range is limited to around 200 meters with a properly calibrated scope.
Generally they are used for close quarters engagements under 100 meters.
You may have to do some paperwork and go through a few months of red tape
waiting to get some of these, but you can get them. All of the civilian versions
of these guns can be legally converted into their military counterparts with
simple adjustments and a parts kit.
With the development of the revolver in the 19th century, gunsmiths
had finally achieved the goal of a practical capability for delivering
multiple loads to one handgun barrel in quick succession. Revolvers feed
ammunition via the rotation of a cartridge-filled cylinder, in which
each cartridge is contained in its own ignition chamber, and is
sequentially brought into alignment with the weapon’s barrel by a
mechanism linked to the weapon’s trigger (double-action) or its hammer
(single-action). These nominally cylindrical chambers, usually numbering
between five and eight depending on the size of the revolver and the
size of the cartridge being fired, are bored through the cylinder so
that their axes are parallel to the cylinder’s axis of rotation; thus,
as the cylinder rotates, the chambers revolve about the cylinder’s axis.
There is a hybrid form of the revolver, known as the automatic
revolver, which combines the revolving chamber concept of the
conventional revolver with the recoil-harnessing, self-cycling ability
of the semi-automatic pistol. Weapons of this type are rare, as the
technology was quickly rendered obsolete by a combination of the
double-action revolver and the semi-automatic pistol.
Lever action pistols
The first lever action pistols were based on a Horace Smith and
Daniel B. Wesson patent of 1854. The Smith & Wesson pistols were made in
Norwich, Connecticut 1854-55. In 1855, Oliver F. Winchester became an
active investor and H. Smith and D.B. Wesson both dropped out of the
enterprise. In July 1855, the name was changed to Volcanic Repeating
Arms Company, and later to New Haven Arms Company, opening an important
chapter in Winchester’s history. The production of the Volcanic pistols
lasted until 1860. Two models were produced: The Navy Pistol .41 cal.
with 6" / 8" / 16 " barrels and a Pocket Pistol .31 cal. with 3½" / 6"
The next development in handgun history after a practical revolver
was the development of the semi-automatic pistol, which uses the energy
of one shot to reload the chamber for the next. Typically recoil energy
from a fired round is mechanically harnessed; however, larger calibers
may also be gas operated (e.g. Desert Eagle). After a round is fired,
the pistol will cycle, ejecting the spent casing and chambering a new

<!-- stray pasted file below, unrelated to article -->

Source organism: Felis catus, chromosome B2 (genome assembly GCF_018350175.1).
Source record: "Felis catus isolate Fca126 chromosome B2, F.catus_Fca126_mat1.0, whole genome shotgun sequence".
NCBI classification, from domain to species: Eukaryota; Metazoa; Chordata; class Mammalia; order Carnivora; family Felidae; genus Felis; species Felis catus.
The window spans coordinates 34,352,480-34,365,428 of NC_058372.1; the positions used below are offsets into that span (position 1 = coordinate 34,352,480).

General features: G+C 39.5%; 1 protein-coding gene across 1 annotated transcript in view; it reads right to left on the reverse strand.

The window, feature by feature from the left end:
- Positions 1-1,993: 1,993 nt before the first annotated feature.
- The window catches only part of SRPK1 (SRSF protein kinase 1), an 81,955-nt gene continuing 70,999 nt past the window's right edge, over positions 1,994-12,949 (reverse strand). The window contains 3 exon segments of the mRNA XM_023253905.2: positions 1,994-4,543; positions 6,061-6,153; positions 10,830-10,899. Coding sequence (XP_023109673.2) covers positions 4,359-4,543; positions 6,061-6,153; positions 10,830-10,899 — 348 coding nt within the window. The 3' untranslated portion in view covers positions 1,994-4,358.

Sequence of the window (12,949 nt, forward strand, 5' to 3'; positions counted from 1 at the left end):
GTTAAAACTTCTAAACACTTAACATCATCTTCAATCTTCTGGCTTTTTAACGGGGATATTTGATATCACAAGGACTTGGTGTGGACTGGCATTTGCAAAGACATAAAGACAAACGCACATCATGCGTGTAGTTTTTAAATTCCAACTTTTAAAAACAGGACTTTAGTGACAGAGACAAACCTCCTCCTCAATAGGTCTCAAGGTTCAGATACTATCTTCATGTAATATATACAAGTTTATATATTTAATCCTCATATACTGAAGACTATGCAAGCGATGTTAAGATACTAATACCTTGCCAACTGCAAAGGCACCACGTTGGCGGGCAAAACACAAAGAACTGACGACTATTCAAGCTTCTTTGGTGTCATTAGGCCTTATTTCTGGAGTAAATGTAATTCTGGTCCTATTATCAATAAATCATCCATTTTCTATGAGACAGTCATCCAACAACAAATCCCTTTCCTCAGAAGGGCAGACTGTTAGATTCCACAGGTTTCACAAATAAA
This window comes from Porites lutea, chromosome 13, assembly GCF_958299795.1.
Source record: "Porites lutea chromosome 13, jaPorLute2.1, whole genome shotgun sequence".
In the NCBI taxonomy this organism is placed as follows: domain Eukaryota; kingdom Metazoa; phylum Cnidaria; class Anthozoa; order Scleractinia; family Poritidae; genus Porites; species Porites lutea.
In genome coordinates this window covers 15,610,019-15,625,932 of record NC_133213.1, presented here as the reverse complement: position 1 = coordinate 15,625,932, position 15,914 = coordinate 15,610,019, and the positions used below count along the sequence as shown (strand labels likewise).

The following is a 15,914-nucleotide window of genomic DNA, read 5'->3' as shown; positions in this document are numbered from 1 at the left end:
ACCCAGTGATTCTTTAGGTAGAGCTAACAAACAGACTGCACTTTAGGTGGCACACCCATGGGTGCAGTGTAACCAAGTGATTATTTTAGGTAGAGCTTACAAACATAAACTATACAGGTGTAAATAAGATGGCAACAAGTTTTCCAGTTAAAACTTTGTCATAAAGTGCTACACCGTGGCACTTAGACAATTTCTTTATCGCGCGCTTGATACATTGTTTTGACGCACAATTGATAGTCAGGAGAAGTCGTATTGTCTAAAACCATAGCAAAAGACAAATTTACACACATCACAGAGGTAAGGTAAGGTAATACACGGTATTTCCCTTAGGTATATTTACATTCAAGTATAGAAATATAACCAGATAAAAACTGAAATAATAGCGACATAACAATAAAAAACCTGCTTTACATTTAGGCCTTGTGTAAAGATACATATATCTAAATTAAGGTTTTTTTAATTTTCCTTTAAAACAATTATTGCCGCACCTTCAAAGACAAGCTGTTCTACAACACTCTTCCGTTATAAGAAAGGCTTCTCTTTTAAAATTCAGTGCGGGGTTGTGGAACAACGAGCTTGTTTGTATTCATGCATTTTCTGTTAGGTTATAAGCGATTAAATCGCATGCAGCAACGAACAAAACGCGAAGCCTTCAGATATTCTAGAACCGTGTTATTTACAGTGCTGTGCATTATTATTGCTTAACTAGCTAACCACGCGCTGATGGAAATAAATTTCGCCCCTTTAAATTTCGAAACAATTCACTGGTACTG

round from the magazine, allowing another shot to take place
Some terms that have been, or still are, used as synonyms for
"semi-automatic pistol" are automatic pistol, autopistol,
autoloader, self-loading pistol and selfloader.
Remember, Revolvers hold few bullets and the rate of fire is very slow,
but they rarely ever malfunction. Lever action pistols… ???
Generally you’re going to be better off if you use a pistol with a
capacity of 10 or more bullets, semi auto reloads faster, and holds more
rounds, so you do the math. Its your ass on the line.
A machine pistol is generally defined as a firearm designed to be
fired with one hand, and capable of fully automatic or selective fire.
While there are a number of machine pistols such as the Glock 18 and
later models of the Mauser C96, these are rare; the light weight, small
size, and extremely rapid rates of fire of a machine pistol make them
difficult to control, making the larger and heavier submachine gun a
better choice in cases where the small size of a machine pistol is not
needed. Most machine pistols can attach a shoulder stock (the Heckler &
Koch VP70 would only fire single rounds at a time unless the stock was
attached); others, such as the Beretta 93R, add a forward handgrip.
Either of these additions technically create a legal non-pistol under
the US National Firearms Act, as pistols are by definition designed to
be fired with one hand. The addition of a stock or forward handgrip is
considered a design change that creates either a short-barreled rifle or
any other weapon, and therefore such additions are generally only found
on legal machine guns.
First and foremost, seek proper training in the use of a blade before you
hurt yourself or someone else with it. (yeah, you heard me)
For edged weaponry, ZAC suggests something over 15 inches in length. Everyone
has their own style, so we won’t say what edged weapon is the best. Its up to
the user to decide.
Some fine examples are:
The Bowie Knife
The Machete (The ones from Cold Steel are particularly nice)
The Katana (Mall Ninja Alert! Anything you got at the mall or flea market won’t last more than a few good whacks on a zombie. Get something hand forged, or quality made)
This has been a brief dissertation on the types of weapons you may encounter after Z-Day.